The Honey House Goes To Work

Almost one year after construction began, the Honey House portion of the new shed system began processing honey. This afternoon, Caroline and Don used the extractor for the first time.

Don & Carolyn test driving the new machine & kicking its tires

The extractor was installed within the last few weeks and Don, who is in charge of and has access to bee hives at Green Grow Acres brought a number of frames filled with wax and honey to the garden to give the new system a test. Everything worked exactly as planned and expected.

Extractor: left, empty slots; right, slots filled with comb

The extractor, which has wheels for portability, can and was bolted to the floor and worked perfectly. The electric circuitry allowed for extractor and a hot knife to operate at the same time without overloading the system. At the conclusion of the extraction process, the extractor was unbolted from the floor, it’s wheels re-installed, and it was wheeled out into the garden where it was completely cleaned out, than rolled into it’s home in the western shed.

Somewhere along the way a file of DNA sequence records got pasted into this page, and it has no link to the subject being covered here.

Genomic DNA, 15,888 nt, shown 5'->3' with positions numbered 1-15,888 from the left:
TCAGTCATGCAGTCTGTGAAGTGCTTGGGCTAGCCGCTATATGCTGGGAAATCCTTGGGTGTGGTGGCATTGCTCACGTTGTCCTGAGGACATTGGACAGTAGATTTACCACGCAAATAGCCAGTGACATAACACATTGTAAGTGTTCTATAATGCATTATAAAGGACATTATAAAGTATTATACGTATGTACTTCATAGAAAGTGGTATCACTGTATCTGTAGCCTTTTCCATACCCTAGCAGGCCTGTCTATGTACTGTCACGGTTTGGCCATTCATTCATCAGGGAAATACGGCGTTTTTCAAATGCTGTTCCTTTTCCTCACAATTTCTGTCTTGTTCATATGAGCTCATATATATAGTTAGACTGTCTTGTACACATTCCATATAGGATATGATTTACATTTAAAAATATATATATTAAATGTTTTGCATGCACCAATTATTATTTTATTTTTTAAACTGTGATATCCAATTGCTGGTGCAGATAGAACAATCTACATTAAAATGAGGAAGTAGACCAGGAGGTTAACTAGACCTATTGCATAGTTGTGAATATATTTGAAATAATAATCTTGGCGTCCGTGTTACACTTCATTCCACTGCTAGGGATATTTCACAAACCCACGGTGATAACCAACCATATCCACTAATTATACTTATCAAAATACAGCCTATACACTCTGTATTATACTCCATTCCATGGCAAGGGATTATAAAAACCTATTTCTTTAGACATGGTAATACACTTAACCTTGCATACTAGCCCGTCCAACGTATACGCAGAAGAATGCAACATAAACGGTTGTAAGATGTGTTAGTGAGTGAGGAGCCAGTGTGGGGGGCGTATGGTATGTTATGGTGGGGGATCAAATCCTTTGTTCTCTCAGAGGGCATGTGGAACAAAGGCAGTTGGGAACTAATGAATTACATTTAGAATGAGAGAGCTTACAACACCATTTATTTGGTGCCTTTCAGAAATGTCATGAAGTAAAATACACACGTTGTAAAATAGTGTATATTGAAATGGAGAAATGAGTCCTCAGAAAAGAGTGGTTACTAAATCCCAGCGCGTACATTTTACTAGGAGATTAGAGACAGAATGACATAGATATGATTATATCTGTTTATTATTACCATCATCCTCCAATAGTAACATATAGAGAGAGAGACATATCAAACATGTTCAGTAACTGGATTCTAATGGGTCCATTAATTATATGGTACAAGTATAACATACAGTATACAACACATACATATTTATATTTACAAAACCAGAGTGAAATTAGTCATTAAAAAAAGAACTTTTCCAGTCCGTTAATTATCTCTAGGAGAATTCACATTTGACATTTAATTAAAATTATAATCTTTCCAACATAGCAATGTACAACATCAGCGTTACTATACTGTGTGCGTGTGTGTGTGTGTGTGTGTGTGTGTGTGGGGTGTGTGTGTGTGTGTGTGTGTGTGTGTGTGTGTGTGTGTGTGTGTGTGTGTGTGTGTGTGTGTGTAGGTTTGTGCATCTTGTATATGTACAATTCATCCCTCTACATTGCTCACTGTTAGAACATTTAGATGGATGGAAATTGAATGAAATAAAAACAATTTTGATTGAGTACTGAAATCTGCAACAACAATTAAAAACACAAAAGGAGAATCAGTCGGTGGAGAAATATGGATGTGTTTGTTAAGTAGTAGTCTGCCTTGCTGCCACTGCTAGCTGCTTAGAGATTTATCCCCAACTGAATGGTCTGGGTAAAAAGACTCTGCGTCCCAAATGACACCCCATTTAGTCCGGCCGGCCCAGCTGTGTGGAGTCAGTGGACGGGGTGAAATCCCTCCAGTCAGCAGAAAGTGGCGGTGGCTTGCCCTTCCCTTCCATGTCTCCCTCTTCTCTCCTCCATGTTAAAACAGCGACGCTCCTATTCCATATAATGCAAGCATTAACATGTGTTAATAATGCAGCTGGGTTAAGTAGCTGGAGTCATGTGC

left, the wheels give portability; right, cleaning up

The bee keepers expressed complete satisfaction with the whole process and the facility. There will of course be some minor tweeks to the process, but it can be safely stated that the garden now has the capacity to process as much honey as we are able to procure. We will become the bee and honey epicenter in Phila.

Straining the finished product as it comes out of the extractor

For this, we need to thank the NGA and the QVNA for their most generous funding, and all those who spent hours planning and creating the facility. The Southwark/Queen Village Community Garden is a model for all urban gardeners.

All honey is extracted and ready for jars. Comb to be returned to bees for recycling

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